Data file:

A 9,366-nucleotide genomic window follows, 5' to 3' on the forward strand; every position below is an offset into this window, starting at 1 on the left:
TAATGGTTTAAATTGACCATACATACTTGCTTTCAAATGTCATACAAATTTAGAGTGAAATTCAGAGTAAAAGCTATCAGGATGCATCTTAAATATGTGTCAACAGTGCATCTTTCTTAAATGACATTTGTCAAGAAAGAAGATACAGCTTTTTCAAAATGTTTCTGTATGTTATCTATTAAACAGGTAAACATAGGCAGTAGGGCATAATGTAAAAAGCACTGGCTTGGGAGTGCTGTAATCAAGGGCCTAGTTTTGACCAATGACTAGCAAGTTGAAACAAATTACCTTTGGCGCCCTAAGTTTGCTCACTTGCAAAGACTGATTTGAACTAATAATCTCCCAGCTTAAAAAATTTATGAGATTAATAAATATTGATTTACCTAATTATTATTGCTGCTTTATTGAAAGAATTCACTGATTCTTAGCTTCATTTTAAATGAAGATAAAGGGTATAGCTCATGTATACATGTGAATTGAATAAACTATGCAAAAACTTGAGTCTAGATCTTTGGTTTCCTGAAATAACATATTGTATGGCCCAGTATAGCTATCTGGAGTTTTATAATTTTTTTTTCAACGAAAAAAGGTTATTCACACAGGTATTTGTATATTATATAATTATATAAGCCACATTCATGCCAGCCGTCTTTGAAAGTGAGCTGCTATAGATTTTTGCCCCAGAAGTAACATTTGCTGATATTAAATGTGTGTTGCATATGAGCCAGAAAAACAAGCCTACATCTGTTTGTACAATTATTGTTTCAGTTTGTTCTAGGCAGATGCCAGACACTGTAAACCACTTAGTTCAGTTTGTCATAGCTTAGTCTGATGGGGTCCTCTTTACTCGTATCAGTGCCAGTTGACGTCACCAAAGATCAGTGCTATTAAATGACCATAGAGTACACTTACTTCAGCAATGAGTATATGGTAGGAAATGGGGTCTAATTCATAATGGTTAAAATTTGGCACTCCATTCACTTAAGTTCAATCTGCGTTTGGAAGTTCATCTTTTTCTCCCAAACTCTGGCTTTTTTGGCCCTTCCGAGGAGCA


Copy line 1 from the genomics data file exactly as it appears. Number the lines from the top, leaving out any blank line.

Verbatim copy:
A 9,366-nucleotide genomic window follows, 5' to 3' on the forward strand; every position below is an offset into this window, starting at 1 on the left: